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Thoughts And Prayers For LeBron After Rich Paul Suggests His NBA Path Was Harder Than Michael Jordan's

Jesse D. Garrabrant. Getty Images.

In a stunning turn of events, I actually don't really disagree with some parts of what Rich Paul is saying in that clip. Growing up in the internet age as a professional athlete is certainly different from the previous generation. When you're an elite talent like LeBron, things are magnified to a level that we normal people can't really comprehend. I'm old enough to remember what it was like when LeBron broke onto the scene and it's hard to really explain it unless you lived it. Given today's prospects are all over the internet, everyone has a mixtape, and the social media aspect is just part of life, none of that existed when it came to LeBron. His game against Melo being on ESPN was a HUGE deal, something now that happens all the time. 

To me, part of what's made LeBron's career so impressive. Everything he did gets talked about, scrutinized, and debated, it has to be exhausting. To go 20+ years and never have a scandal (that we know of) is pretty damn impressive. Think of how long being in the spotlight since 2003 must feel like. 

At the same time, as with everything, perspective is important. For example, LeBron doesn't exactly deal with the same level of scrutiny as say, Bill Russell or Kareem did. Given their NBA accomplishments, I'd say they handled that pretty damn well. Just because Twitter didn't exist back then doesn't mean there weren't hurdles for players. But let's keep this to MJ since that's where Rich Paul went. 

Is LeBron the first player to deal with a 24/7 mass hysteria type of coverage no matter what he does? I would say no. And while MJ himself has admitted that he may not have been able to survive in this current Twitter era

“Tiger [Woods] played at his peak somewhere toward the end of my career. Then, what changed from that time-frame to now is social media – Twitter and all those types of things,” Jordan said. “And that has invaded the personalities and personal time of individuals.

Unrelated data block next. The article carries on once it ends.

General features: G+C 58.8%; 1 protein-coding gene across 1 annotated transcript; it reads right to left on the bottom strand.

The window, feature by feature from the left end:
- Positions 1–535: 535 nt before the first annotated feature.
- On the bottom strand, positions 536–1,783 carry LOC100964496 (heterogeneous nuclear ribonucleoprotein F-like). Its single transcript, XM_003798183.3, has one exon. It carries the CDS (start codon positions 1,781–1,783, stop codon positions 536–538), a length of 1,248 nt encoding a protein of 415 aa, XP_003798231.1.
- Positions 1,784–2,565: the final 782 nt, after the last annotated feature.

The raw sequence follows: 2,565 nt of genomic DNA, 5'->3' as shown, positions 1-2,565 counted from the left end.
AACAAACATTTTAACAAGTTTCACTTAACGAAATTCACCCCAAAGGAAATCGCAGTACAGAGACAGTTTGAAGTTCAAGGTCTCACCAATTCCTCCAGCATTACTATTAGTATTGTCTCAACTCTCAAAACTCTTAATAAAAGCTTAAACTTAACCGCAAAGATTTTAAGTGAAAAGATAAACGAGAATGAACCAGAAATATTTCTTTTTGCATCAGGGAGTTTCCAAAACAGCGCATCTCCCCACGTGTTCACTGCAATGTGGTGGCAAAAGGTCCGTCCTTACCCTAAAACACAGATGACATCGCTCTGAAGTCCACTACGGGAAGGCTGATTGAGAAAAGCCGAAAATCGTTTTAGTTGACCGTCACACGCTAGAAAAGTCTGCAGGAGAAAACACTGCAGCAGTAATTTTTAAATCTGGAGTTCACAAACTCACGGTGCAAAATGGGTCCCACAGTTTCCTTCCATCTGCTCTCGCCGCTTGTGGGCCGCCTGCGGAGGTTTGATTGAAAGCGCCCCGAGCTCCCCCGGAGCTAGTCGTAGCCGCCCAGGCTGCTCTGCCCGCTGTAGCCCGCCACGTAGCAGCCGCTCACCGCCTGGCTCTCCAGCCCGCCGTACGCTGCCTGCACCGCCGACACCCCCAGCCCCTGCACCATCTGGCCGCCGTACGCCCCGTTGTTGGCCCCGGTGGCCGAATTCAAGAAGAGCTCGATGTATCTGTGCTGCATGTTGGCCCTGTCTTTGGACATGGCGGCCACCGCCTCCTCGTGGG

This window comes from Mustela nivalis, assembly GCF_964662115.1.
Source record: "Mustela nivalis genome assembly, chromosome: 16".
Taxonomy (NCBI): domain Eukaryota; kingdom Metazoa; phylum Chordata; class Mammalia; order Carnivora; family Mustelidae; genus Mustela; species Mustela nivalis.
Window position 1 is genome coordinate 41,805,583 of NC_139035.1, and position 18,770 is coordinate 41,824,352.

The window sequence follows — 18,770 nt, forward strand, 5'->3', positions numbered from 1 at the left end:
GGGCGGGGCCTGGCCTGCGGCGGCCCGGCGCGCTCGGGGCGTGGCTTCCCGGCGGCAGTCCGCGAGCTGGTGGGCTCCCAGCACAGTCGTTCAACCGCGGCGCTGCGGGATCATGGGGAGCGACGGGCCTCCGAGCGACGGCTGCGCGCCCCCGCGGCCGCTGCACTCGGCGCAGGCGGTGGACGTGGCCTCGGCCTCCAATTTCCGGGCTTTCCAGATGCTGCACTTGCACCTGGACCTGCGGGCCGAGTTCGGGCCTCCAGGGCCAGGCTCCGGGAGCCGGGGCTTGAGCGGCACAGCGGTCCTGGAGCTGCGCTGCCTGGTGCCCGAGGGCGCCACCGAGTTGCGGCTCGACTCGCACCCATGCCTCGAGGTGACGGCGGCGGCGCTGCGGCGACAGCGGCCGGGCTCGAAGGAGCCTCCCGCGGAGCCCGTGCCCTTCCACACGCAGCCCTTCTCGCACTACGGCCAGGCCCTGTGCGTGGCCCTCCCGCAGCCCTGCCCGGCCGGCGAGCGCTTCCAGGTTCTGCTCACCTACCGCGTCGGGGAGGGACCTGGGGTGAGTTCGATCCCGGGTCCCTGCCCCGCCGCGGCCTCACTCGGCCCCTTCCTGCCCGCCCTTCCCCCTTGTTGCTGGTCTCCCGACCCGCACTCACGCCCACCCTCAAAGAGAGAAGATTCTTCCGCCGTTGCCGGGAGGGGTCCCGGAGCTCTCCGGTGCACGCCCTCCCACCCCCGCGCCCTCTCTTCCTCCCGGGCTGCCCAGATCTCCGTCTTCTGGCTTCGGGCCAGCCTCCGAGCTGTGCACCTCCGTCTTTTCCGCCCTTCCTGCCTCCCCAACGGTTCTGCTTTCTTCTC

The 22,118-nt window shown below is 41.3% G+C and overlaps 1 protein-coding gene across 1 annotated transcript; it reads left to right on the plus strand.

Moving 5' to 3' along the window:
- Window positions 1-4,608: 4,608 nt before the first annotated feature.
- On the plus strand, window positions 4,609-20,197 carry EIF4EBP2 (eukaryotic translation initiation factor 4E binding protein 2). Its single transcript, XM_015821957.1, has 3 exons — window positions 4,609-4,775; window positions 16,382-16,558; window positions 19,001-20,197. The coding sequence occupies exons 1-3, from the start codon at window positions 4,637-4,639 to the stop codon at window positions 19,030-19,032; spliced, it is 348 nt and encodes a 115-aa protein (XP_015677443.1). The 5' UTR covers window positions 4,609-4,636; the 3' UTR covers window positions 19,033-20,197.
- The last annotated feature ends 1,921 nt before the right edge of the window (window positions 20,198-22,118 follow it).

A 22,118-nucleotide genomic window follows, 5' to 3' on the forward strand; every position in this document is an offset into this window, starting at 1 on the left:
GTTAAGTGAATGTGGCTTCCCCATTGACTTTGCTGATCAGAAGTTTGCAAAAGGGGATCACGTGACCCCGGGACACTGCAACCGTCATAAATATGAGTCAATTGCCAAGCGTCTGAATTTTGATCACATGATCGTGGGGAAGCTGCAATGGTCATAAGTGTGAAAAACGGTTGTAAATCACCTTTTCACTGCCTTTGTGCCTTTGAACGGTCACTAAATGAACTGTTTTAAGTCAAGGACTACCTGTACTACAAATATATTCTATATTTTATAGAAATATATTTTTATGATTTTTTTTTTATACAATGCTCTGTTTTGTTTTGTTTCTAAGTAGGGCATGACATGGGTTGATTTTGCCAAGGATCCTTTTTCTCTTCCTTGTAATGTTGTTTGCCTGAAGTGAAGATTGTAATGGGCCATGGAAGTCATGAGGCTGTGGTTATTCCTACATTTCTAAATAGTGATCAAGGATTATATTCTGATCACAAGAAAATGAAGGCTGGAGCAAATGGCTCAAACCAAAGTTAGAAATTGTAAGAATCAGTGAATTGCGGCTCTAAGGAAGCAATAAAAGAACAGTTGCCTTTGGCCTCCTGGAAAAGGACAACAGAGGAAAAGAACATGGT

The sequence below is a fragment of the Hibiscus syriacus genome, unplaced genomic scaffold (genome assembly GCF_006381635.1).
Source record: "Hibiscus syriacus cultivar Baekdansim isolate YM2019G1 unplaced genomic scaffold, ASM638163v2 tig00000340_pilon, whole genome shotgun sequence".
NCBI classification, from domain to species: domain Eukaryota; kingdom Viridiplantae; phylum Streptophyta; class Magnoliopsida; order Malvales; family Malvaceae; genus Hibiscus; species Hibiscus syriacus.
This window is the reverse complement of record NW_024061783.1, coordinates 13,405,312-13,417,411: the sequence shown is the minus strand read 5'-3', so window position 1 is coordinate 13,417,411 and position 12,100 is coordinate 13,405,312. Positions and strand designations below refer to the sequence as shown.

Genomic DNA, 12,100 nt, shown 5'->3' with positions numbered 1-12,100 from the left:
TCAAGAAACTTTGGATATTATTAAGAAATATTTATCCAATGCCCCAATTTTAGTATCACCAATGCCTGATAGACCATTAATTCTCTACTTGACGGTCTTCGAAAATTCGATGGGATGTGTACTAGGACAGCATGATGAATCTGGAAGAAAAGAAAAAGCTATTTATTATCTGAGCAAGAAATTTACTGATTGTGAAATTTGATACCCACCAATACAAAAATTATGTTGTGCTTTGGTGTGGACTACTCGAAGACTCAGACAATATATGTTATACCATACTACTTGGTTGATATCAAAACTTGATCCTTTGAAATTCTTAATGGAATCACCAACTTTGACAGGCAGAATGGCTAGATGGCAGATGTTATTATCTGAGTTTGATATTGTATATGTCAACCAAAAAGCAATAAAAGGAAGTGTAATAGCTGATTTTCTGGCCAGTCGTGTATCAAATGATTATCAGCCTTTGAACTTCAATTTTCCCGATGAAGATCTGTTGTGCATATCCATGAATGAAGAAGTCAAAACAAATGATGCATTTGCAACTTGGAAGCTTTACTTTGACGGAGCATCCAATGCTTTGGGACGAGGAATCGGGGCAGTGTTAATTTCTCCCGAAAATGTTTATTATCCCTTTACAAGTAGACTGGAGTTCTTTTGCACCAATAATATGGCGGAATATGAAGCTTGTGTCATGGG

“It’s to the point where some people have been able to utilise it to their financial gain and things of that nature. But for someone like myself – and this is what Tiger deals with – I don’t know if I could’ve survived in this Twitter [era], where you don’t have the privacy that you’d want and what seems to be very innocent can always be misinterpreted.”

we all saw The Last Dance. MJ and the Bulls may have well been the Beatles. I think it's fair to suggest that MJ dealt with his fair share of criticism and media bullshit during the height of his era. I mean you tell me, does this not seem pretty close to what someone like LeBron deals with in today's world?

Of course one of the main differences is the troll aspect part of the Internet age. Perhaps that's what Paul was talking about. He basically mentioned Skip Bayless without saying the actual name. 

So while I do think there's some legitimacy to certain aspects of what Rich Paul is trying to suggest, it's also a two way street. Are we to believe there's no work done by the media to help LeBron and maybe shape his narrative? I mean, Klutch guys are everywhere. The same vehicle that Paul is trying to argue makes LeBron's path more difficult also helps him. The same would obviously be true if MJ played today. But that's just a product of the times above anything else. 

If this is meant to serve as another reason why LeBron might be the actual GOAT over MJ, to me that's coming from a side that knows they probably aren't the GOAT based on the actual basketball reasons, so they have to look outside the lines in an effort to boost their case. Just keep this line of thinking going. What about someone like Zion or Wembanyama? Every since thing they do is magnified. They both deal with a crazy amount of haters and trolls no matter what they do. So in 20 years if they end up having HOF careers, is that more impressive than LeBron? See how silly that is?

So in a weird way, Rich Paul makes sense while making no sense all at the same time. Like most topics when it comes to LeBron, there's some legitimacy in what he's saying, but he took it a little too far in an attempt to stack up against MJ.

Thankfully, NBA training camp is under a month away so eventually we'll all be able to focus on actual basketball again. I simply cannot wait.